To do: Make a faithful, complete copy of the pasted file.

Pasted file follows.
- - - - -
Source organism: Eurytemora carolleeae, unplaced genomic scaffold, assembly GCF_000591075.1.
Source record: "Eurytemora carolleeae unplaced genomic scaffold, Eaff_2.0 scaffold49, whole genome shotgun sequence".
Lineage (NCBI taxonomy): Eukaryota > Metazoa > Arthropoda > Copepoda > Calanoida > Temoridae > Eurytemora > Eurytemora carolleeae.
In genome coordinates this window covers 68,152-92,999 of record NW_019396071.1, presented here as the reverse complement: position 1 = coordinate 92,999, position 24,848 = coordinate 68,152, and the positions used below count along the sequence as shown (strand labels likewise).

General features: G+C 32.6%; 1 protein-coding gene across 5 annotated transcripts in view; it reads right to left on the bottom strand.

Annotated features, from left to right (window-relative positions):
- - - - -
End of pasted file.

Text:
Source organism: Eurytemora carolleeae, unplaced genomic scaffold, assembly GCF_000591075.1.
Source record: "Eurytemora carolleeae unplaced genomic scaffold, Eaff_2.0 scaffold49, whole genome shotgun sequence".
Lineage (NCBI taxonomy): Eukaryota > Metazoa > Arthropoda > Copepoda > Calanoida > Temoridae > Eurytemora > Eurytemora carolleeae.
In genome coordinates this window covers 68,152-92,999 of record NW_019396071.1, presented here as the reverse complement: position 1 = coordinate 92,999, position 24,848 = coordinate 68,152, and the positions used below count along the sequence as shown (strand labels likewise).

General features: G+C 32.6%; 1 protein-coding gene across 5 annotated transcripts in view; it reads right to left on the bottom strand.

Annotated features, from left to right (window-relative positions):